Saturday, February 20, 2016

ptsd and the art of fermentation

I was diagnosed with PTSD (Post Traumatic Stress Disorder) last fall. The story behind why is for another time. The process of healing has been tedious and frustrating. However, I am a good student of life, so I saw all the doctors and professionals to help me in this journey. I did my best to regulated all the lies that my brain was sending down. In spite of all the negative data from the brain—“you are worthless,” in its  simplest from— I got up most days to eat, drive, work, buy groceries, cook, do laundry, scoop kitty litter, be a mother, be a wife, be a daughter, try to sleep, wake up at four am, and start the day all over again.

At the core of the healing process was to balance the mind, body and spirit. I am good at honoring the mind. Or at least the brain. I am good enough at honoring my spirit. I am not good at honoring the body. Actually, I have complained about the limits of this body for most of my life. My brain is the abusive landlord that sends nasty messages from high above to the slum of a body.

So what happens to a women who mostly relies on her brain to get the job done, when that brain of hers starts to go haywire? Because my brain started sending out massive amounts of wrong, negative, fear based data. I was lost at sea. 

There is some good news. I needed a distraction. Something that would sooth me. Netflix thought I would enjoy this show called The Great British Baking Show. 
What the fuck does Netflix know about me anyway. I am not a baker. I am not interested in anything remotely connected to baking. Fuck you, Netflix. 
I had watched and re-watched Sherlock in its entirety for over twenty times. I needed a new show. Abandoning most of the shows within the first ten minutes, I finally succumbed to Netflix with the huff and gruff of an angst ridden teenager. “Fine. I’ll try it. But I know I’ll hate it.”

And, of course, I am in love. Not only with the show, but with baking. Or more specifically, fermentation. The analogy of rising from mere dusty flakes into nourishment. That all the elements of life, in the form of yeast, is living in the air. It has been all this time. We breath it in everyday. It is invisible. But it has been there, all along. Like your puppy waiting for you to come home. Or a mother that loves you without any judgment. They are just there for us. This stirs me. To my core. And gives me hope.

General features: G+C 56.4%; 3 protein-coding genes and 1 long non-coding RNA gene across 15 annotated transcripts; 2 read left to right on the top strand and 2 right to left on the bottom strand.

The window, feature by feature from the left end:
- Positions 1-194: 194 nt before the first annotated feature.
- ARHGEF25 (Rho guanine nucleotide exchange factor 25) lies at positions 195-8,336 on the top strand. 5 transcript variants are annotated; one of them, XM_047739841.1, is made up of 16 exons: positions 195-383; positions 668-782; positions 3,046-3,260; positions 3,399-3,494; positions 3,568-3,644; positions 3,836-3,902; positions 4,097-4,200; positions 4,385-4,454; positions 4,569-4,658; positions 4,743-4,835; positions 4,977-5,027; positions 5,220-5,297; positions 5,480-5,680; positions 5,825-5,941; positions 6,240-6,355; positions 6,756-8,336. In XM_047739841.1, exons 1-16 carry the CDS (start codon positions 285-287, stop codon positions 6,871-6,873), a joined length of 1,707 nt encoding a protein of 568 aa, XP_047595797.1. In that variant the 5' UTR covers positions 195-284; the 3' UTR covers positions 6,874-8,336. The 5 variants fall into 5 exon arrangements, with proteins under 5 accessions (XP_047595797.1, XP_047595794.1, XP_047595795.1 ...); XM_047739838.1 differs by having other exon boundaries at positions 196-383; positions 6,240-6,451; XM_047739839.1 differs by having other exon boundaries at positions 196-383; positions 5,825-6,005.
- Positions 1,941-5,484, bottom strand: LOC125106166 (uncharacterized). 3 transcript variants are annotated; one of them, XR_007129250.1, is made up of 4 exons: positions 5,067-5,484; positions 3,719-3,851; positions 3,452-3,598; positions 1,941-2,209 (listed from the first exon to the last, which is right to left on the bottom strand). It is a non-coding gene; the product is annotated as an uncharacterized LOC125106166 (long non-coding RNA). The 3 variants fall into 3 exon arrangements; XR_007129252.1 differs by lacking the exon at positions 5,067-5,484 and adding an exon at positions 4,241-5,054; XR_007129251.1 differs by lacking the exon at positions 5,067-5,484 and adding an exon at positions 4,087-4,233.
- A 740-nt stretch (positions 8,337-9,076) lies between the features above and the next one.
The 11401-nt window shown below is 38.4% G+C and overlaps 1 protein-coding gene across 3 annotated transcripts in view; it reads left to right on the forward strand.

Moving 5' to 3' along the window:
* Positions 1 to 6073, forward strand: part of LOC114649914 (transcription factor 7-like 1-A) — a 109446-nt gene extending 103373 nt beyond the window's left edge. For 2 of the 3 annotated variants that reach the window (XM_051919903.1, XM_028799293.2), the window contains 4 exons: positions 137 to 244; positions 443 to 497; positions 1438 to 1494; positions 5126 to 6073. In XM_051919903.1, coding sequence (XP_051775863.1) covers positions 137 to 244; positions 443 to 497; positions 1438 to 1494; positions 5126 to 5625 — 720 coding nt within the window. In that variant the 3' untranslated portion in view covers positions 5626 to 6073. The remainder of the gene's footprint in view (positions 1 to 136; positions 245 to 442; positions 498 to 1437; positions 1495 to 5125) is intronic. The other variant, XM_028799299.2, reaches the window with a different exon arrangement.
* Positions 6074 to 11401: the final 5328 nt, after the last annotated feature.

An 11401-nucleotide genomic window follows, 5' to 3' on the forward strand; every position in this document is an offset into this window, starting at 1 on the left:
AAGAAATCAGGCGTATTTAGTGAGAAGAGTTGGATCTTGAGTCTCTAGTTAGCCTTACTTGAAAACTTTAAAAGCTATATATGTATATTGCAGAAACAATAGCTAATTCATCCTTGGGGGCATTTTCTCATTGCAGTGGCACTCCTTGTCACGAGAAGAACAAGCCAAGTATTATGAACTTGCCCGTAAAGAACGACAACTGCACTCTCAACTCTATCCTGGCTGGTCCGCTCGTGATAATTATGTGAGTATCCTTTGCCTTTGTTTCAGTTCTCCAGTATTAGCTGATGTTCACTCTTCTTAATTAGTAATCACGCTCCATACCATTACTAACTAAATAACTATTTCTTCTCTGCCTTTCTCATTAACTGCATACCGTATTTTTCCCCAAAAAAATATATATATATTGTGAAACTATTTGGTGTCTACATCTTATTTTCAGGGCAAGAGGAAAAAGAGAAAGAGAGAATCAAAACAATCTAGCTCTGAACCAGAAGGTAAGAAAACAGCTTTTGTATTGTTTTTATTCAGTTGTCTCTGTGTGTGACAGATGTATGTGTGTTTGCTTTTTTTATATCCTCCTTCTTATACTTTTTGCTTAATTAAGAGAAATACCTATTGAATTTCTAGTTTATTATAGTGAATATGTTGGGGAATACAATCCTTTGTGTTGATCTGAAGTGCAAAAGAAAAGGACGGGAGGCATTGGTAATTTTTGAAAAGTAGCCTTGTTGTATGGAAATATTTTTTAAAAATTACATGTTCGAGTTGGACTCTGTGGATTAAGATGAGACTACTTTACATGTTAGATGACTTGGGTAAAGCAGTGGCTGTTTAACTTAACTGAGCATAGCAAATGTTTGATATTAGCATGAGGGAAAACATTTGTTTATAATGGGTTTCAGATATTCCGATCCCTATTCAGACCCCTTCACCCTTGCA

I am now a baker. I baked my first loaf of bread last week. I could not stop making bread. There were too many. So I brought a loaf to my students. They loved it. It was oh so very cool. And filled my heart. With joy. And love.

My brain still lies to me. Everyday. Throughout the day. It is worst in the mornings. In the evenings I am too tired to function properly. My body hurts. My neck, shoulders, lower back, and hips. My migraine have been worse this year. But I am healing. I am coping. And now I am baking. Baking with joy. Baking with hope.

My first bread loaf:
I am in the mist of making a sourdough starter, another example of the magic of fermentation. I am also in the mist of making my first batch of kombucha scoby, otherwise known as THE MOTHER:

Ironically, I’ve been writing about the scoby as THE MOTHER in all caps. I wondered if I was referring to myself, or to my mother. 

My brother asked me what kombucha was. I started to give him my definition, but then chickened out, because I decided my definition wasn’t good enough. I researched the internet for the definition of kombucha and its scoby and found out that the internet is torn between its ideas around the benefits of kombucha. And furthermore that brewing your own kombucha CAN LEAD TO DEATH. I panicked and almost threw out my first attempt. I will continue to breed/feed this first batch of scoby (aka THE MOTHER), who has the potential to kill me. (OMG.) And decide later what I want to do with her. It’s a science experiment for now.